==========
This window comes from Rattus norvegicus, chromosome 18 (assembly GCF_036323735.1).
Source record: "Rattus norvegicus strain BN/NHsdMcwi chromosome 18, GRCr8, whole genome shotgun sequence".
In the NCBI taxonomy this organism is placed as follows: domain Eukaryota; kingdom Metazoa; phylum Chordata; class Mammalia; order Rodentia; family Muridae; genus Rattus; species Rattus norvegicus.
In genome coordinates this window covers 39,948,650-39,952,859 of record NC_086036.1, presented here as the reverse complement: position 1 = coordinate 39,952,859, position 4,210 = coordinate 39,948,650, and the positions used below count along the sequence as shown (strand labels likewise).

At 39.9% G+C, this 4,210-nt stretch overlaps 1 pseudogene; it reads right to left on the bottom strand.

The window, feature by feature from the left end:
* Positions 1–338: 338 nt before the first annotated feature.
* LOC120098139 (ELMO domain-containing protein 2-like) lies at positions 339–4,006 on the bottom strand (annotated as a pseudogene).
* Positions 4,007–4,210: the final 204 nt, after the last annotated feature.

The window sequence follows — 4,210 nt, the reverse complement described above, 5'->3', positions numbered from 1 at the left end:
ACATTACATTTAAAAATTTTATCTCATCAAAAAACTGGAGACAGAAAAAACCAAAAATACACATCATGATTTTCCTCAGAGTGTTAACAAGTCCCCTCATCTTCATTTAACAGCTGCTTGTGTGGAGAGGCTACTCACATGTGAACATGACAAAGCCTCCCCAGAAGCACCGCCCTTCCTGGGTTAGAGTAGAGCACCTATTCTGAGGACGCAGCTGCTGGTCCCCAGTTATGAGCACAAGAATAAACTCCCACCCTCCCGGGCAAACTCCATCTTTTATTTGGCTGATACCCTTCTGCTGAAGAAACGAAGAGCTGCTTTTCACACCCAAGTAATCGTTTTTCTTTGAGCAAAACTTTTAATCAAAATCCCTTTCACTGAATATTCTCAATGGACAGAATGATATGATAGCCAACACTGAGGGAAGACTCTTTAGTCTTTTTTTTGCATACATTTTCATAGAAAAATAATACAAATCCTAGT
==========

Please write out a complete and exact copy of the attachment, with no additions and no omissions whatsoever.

This window comes from Rattus norvegicus, chromosome 18 (assembly GCF_036323735.1).
Source record: "Rattus norvegicus strain BN/NHsdMcwi chromosome 18, GRCr8, whole genome shotgun sequence".
In the NCBI taxonomy this organism is placed as follows: domain Eukaryota; kingdom Metazoa; phylum Chordata; class Mammalia; order Rodentia; family Muridae; genus Rattus; species Rattus norvegicus.
In genome coordinates this window covers 39,948,650-39,952,859 of record NC_086036.1, presented here as the reverse complement: position 1 = coordinate 39,952,859, position 4,210 = coordinate 39,948,650, and the positions used below count along the sequence as shown (strand labels likewise).

At 39.9% G+C, this 4,210-nt stretch overlaps 1 pseudogene; it reads right to left on the bottom strand.

The window, feature by feature from the left end:
* Positions 1–338: 338 nt before the first annotated feature.
* LOC120098139 (ELMO domain-containing protein 2-like) lies at positions 339–4,006 on the bottom strand (annotated as a pseudogene).
* Positions 4,007–4,210: the final 204 nt, after the last annotated feature.

The window sequence follows — 4,210 nt, the reverse complement described above, 5'->3', positions numbered from 1 at the left end:
ACATTACATTTAAAAATTTTATCTCATCAAAAAACTGGAGACAGAAAAAACCAAAAATACACATCATGATTTTCCTCAGAGTGTTAACAAGTCCCCTCATCTTCATTTAACAGCTGCTTGTGTGGAGAGGCTACTCACATGTGAACATGACAAAGCCTCCCCAGAAGCACCGCCCTTCCTGGGTTAGAGTAGAGCACCTATTCTGAGGACGCAGCTGCTGGTCCCCAGTTATGAGCACAAGAATAAACTCCCACCCTCCCGGGCAAACTCCATCTTTTATTTGGCTGATACCCTTCTGCTGAAGAAACGAAGAGCTGCTTTTCACACCCAAGTAATCGTTTTTCTTTGAGCAAAACTTTTAATCAAAATCCCTTTCACTGAATATTCTCAATGGACAGAATGATATGATAGCCAACACTGAGGGAAGACTCTTTAGTCTTTTTTTTGCATACATTTTCATAGAAAAATAATACAAATCCTAGT